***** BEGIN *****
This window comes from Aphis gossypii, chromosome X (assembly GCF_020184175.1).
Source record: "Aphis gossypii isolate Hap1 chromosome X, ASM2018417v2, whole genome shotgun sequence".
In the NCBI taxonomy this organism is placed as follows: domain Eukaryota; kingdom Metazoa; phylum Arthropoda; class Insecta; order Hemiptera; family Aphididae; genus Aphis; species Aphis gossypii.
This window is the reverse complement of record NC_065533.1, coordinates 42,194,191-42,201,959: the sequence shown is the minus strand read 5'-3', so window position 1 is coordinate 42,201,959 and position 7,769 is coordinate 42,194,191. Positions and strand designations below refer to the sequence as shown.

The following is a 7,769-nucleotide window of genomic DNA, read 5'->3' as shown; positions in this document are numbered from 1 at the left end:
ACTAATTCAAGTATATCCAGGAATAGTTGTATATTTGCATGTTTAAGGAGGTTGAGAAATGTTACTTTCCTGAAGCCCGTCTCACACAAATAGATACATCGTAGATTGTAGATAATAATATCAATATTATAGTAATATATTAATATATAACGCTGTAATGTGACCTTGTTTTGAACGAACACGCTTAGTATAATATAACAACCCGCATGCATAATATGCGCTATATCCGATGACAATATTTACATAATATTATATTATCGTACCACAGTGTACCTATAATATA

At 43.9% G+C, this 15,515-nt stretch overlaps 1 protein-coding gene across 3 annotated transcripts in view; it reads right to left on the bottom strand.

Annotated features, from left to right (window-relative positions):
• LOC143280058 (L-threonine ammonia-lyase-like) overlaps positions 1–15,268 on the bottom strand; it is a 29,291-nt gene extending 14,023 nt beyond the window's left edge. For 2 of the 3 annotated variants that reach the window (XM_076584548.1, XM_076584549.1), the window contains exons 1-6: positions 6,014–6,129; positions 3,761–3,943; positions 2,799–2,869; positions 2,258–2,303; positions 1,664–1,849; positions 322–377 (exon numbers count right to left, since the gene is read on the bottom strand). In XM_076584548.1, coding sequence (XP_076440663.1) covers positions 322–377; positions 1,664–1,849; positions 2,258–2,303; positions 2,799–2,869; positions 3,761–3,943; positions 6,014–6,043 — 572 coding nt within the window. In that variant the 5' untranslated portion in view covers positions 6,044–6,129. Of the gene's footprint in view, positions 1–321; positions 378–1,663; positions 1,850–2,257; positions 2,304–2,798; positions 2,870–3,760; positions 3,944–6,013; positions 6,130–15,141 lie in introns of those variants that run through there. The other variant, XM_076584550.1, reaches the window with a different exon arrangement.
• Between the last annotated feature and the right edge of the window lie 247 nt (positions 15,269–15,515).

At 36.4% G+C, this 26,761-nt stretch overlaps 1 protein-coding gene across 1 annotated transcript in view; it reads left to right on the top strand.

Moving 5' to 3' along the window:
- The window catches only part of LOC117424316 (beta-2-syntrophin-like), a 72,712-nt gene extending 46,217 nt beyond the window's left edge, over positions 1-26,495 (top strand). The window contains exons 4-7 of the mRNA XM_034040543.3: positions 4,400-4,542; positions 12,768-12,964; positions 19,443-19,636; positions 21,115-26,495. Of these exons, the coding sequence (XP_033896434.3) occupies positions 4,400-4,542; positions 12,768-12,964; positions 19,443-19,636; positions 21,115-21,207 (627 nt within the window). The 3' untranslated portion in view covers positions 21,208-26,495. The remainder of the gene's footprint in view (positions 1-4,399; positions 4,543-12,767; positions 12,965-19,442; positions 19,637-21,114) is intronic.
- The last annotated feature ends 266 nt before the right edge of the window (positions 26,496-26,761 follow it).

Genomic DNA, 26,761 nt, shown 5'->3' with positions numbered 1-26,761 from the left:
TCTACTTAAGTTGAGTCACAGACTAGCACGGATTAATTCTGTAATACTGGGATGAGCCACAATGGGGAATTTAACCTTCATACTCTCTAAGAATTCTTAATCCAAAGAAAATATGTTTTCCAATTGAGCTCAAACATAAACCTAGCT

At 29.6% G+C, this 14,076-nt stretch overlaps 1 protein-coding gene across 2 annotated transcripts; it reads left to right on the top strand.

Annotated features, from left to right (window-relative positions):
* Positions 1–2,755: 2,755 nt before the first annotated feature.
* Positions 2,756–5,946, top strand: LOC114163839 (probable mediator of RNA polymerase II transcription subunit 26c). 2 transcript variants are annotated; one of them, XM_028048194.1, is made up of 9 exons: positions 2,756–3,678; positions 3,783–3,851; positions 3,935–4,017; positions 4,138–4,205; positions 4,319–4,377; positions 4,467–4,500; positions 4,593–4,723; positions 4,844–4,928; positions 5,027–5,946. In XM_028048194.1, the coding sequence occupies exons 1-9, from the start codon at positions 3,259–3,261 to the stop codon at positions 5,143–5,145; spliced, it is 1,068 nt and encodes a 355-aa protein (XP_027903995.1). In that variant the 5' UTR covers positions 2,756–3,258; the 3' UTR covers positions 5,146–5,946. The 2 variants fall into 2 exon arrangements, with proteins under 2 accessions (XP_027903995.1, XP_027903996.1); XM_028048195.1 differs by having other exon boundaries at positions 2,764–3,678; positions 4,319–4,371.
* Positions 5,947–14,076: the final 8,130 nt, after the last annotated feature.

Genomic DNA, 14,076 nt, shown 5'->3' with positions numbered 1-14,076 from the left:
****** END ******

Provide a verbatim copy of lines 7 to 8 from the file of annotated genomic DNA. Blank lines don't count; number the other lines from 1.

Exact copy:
At 43.9% G+C, this 15,515-nt stretch overlaps 1 protein-coding gene across 3 annotated transcripts in view; it reads right to left on the bottom strand.

Annotated features, from left to right (window-relative positions):